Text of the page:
One of biggest trends of American business in the last several decades has been “outsourcing” also known as “offshoring.” However, due to a number of reasons that trend is changing. One well known futurist even says “insourcing” will become the next big macro trend in business and will drive many changes.
Reasons for the reversal
An article in a June issue of The Economist stated that the offshoring phenomenon started by Jack Welsh of GE is in the process of being reversed, also by GE, only this time led by Jeff Immelt. He is even quoted as saying it was “yesterday’s model.” The article said there are several reasons driving the reversal. These include:
- Political– Politicians are tired of getting beat up for letting jobs exit the U.S. The perceived loss of jobs had a rallying effect at the ballot box. I say “perceived effect” because the article said that offshoring really didn’t have as much impact as people thought. They said more jobs have been lost to software as to foreign workers. But the perception of loss to foreign workers is a powerful image.
- Economic– The changes in high technology have made the allure of cheaper labor in other countries less attractive. The time savings in shipment of products is one reason. Having inventory in the pipeline to cover for two months of shipping time is expensive. The quality of product is another. Companies are finding collaboration helps offset cheaper labor. Also because of automation the labor component of the formula is no longer as big. In many cases the reason many U.S. companies continue to have facilities overseas is to be close to emerging markets as opposed to labor savings.
Futurist Thomas Frey has said that “insourcing” will be a major trend in the future. He identifies a number of reasons. I am not going give you all of them, rather I am going to focus on the reasons that are HR related. These include:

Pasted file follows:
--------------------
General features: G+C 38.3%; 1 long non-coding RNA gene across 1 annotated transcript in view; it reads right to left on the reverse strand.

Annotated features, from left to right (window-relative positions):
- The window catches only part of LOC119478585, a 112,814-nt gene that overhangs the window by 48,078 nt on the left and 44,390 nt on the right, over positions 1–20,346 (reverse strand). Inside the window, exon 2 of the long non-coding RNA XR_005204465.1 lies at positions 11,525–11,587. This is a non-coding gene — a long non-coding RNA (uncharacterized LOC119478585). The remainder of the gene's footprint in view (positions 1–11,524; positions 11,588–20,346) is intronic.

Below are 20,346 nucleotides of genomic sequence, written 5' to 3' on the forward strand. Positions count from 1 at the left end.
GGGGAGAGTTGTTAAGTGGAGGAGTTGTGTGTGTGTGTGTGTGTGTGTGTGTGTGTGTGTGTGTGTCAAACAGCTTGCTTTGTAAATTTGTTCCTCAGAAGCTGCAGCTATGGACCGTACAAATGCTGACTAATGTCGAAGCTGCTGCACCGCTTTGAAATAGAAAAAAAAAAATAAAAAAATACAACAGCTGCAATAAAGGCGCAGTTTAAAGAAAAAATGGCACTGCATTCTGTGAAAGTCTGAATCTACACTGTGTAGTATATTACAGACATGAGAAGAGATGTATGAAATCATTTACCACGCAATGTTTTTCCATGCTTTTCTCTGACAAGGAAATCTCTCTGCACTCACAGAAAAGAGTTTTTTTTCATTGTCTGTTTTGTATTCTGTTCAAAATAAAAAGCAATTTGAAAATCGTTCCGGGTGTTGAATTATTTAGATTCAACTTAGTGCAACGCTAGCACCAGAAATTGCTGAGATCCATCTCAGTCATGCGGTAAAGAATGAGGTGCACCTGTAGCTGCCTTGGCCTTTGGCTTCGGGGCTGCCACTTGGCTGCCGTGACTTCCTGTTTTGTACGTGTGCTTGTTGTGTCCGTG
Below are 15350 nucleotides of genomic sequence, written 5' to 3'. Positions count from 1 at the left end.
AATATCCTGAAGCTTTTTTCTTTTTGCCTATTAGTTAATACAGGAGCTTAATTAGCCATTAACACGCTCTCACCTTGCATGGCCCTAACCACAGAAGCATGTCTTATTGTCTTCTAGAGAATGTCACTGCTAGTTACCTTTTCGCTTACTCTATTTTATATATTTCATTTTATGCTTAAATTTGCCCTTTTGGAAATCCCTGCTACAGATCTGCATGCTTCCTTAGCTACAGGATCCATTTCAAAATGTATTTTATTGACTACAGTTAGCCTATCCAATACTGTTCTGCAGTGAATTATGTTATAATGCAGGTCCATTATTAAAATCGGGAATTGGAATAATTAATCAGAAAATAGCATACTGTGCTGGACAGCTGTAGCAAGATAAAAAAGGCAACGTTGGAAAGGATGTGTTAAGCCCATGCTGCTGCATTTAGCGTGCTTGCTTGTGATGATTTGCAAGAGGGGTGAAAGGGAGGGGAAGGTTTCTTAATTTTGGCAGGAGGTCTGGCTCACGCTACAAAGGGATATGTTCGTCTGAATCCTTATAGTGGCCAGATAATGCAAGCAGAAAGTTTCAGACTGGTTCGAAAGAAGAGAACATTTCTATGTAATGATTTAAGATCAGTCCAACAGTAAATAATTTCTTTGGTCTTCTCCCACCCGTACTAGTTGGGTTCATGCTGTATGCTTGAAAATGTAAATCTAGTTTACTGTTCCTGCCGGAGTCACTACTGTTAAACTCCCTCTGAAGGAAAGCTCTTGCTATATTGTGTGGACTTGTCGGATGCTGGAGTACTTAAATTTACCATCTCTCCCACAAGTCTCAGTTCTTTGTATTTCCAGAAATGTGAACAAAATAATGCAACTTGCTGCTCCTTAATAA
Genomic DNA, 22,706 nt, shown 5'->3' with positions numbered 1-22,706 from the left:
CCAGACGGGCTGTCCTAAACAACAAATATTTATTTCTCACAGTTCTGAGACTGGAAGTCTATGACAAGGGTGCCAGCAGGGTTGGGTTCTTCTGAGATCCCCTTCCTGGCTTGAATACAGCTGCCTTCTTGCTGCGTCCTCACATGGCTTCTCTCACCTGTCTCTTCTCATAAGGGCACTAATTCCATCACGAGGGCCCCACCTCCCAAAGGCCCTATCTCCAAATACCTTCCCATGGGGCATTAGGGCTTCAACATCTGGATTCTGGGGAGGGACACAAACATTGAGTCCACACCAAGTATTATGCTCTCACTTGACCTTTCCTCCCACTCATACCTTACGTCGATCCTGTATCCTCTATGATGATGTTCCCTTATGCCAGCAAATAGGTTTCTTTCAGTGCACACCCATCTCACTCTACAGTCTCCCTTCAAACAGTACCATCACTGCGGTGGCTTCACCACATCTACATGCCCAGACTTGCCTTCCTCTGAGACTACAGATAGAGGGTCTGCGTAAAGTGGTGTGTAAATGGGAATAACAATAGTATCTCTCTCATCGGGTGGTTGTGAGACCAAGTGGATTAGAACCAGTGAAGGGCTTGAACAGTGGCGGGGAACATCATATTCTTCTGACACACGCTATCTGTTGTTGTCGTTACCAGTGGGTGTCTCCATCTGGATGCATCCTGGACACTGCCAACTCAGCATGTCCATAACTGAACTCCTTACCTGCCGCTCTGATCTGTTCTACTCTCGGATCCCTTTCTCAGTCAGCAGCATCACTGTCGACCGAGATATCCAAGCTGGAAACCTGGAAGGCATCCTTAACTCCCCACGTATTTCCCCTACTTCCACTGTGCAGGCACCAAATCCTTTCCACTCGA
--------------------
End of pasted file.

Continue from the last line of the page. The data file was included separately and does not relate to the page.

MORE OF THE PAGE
- Unions have been forced to face reality. Very high wages made business disappear in the past. Subsequently many, such as the unions at GE, had to accept a two tier wage system. (This means that newer workers come in at lower wages than legacy workers.) As Frey says “70 percent of the jobs there are on the lower tier, which starts at just over $13.50 an hour, almost $8 less than what the starting wage used to be.” This, coupled with wages in China now being five times higher than they were a decade ago, convinces companies to have work in the U.S.
- American businesses have become much more efficient. Frey says “U.S. productivity continues to find gains through efficiency, and labor costs have become a smaller and smaller proportion of the total cost of finished goods. It’s far more difficult to save money by chasing wages anymore.” Between automation and robotics American workers have had to become more effective and efficient.
- The combination of how quickly products need to get to market and the distances they had to travel has required U.S. companies to be more responsive. I think many people have also gotten tired of poor products from China. This has led to an increase in what Frey calls American craftsmanship. “Engineers who work directly with manufacturing personnel are able to build a far better product. In one example…a design team was able cut the work hours necessary to assemble a water heater from 10 hours in China to two hours in Louisville, KY.
Frey concludes “Look for ‘insourcing’ to be a long term trend. It certainly won’t work in all industries, and it may not even work in most. But the playing field has shifted, and those who aren’t paying close attention may soon end up as little more than a footnote in the annals of business history.”
Food for thought
How do you see your industry shifting? Do you see some competitive advantages shifting in your direction by the fact that work is coming back to the U.S.? Are there opportunities to drive your industry or at least your company in that direction? To understand this you will need to have a handle on how technology is currently affecting your industry. Talk to your engineers. Then you can be ready with the people aspects of this change.
Image courtesy of Stuart Miles at FreeDigitalPhotos.net
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